Preservation | Family Wealth Protection & Planning

Subscribe

Blog Editors

Topics

Archives

Posts in Estate Plans.
By Keith Herman on October 27, 2020 at 2:45 PM

In 2020, the estate/gift and generation-skipping (GST) transfer tax exemptions are each $11.58 million per person, and the tax rate for each is 40 percent. These exemptions will be reduced to $5 million (indexed for inflation) on Jan. 1, 2026, assuming Congress does not change the exemptions sooner.

Facebook Twitter LinkedIn Google+ Email
By Jennifer Davis, Betty Schaefer on July 23, 2020 at 4:00 PM

For the parents of students entering college this fall, there are some unique challenges in store. In navigating all the changes related to the pandemic’s effect on college students, it’s possible you are missing one of the most important items: Having your child sign durable powers of attorney.

Facebook Twitter LinkedIn Google+ Email
March 31, 2020 at 10:00 AM

This is the fourth in a four-part blog series on the Setting Every Community Up for Retirement Enhancement Act (SECURE Act). The first three installments can be read here.

An area of estate planning that is impacted by the changes in the recently enacted SECURE Act is the use of qualified charitable distributions (“QCDs”). A QCD is a distribution from an IRA (up to $100,000 per year, per individual) made directly to an eligible charity.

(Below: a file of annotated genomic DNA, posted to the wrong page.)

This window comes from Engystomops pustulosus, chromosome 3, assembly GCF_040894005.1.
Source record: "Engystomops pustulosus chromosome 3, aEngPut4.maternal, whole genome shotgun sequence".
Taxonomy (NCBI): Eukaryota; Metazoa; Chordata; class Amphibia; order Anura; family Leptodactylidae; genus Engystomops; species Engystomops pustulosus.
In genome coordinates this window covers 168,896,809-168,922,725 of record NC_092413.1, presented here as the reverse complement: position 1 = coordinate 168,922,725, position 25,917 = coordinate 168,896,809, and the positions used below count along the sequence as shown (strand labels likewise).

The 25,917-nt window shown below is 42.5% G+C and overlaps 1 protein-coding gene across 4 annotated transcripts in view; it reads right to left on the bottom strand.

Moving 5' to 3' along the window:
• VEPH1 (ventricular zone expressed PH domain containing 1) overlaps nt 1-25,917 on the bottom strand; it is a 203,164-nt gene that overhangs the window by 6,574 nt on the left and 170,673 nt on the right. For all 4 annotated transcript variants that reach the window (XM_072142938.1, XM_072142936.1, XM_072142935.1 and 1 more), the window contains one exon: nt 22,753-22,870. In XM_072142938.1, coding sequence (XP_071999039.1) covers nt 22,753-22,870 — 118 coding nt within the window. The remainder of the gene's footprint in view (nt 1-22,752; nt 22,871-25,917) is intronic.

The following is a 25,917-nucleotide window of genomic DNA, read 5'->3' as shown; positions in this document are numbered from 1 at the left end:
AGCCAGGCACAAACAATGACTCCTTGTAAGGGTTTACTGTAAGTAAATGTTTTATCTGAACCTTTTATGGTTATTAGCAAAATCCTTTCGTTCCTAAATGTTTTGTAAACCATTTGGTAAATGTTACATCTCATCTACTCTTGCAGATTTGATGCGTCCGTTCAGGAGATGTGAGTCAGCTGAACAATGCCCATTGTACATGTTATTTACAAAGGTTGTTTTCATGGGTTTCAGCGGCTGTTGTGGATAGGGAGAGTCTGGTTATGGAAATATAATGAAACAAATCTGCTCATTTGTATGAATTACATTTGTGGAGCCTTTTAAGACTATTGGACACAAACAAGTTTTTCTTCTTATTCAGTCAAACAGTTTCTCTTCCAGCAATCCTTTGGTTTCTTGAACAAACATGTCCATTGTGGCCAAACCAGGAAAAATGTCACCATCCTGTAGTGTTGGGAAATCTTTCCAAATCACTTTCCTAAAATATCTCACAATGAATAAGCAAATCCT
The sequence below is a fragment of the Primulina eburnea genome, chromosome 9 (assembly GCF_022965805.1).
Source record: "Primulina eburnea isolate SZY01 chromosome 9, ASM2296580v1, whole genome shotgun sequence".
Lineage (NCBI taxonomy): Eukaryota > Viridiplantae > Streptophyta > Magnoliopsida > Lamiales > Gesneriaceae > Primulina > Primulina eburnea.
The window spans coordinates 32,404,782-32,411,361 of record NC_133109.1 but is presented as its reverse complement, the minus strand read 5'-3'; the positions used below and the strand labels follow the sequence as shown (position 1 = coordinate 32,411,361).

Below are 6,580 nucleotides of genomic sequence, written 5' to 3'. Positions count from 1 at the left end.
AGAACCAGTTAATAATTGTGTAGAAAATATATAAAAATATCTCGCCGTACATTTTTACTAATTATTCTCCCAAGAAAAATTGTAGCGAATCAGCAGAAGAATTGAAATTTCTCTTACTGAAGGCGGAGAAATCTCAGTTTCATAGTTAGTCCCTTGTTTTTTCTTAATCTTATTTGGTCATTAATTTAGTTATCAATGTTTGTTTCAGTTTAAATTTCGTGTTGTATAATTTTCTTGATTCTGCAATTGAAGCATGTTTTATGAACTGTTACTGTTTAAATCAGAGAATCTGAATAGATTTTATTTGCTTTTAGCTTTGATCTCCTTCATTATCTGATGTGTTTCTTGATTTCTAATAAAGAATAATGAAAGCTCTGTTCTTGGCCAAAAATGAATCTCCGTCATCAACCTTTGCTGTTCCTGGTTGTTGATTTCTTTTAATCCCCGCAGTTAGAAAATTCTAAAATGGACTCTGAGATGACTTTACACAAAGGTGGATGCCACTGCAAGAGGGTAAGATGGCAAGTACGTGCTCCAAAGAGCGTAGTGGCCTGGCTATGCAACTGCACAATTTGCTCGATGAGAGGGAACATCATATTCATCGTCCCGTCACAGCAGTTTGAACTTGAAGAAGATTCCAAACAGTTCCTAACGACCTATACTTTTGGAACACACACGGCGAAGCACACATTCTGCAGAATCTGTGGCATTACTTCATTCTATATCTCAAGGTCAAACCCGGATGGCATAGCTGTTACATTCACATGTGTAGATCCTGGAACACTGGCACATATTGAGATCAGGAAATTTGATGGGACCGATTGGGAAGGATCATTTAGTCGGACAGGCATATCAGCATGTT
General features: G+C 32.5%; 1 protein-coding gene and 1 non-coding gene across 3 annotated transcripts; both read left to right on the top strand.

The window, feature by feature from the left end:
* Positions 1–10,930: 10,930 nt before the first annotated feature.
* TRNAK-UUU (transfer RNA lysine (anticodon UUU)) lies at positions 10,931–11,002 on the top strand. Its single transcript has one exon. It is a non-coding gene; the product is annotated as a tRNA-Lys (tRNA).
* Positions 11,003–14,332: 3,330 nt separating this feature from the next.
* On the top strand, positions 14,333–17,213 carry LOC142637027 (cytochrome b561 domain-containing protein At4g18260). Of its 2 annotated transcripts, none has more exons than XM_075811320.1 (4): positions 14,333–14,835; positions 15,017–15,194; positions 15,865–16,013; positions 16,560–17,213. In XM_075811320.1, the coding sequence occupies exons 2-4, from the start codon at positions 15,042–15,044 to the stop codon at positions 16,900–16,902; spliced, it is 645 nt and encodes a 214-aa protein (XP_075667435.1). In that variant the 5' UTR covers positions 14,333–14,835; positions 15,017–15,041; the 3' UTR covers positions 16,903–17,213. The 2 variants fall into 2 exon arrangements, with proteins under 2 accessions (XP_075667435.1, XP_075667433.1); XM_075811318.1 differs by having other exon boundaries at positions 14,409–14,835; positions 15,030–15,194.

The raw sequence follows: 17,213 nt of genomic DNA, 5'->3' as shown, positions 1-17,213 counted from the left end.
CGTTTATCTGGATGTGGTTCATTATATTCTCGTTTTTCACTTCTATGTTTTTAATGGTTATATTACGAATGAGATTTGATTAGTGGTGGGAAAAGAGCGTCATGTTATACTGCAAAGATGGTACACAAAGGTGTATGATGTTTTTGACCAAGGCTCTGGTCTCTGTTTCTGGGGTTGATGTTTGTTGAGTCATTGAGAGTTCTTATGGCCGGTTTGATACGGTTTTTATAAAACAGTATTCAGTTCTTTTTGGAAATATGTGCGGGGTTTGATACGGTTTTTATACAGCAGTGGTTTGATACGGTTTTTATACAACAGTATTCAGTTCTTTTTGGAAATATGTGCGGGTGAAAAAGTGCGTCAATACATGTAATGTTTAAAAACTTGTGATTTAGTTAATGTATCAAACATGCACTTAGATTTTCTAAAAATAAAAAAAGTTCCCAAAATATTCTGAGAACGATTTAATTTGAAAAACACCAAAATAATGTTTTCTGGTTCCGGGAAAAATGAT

Those 70½ and older may continue to make QCDs to public charities. A QCD will count toward an individual’s RMD requirement and generally will not trigger an income tax on distribution. While the age to begin taking RMDs was raised to 72 under the SECURE Act, the age to make QCDs remains unchanged at 70½. Because QCDs are not included in income, they are typically more tax-efficient than taking a charitable deduction.

Facebook Twitter LinkedIn Google+ Email
March 18, 2020 at 2:00 PM

Protecting piggy bankThis is the third in a four-part blog series on the Setting Every Community Up for Retirement Enhancement Act (SECURE Act). Parts 1 and 2 can be read here. The final installment will cover how the SECURE Act affects Qualified Charitable Deductions.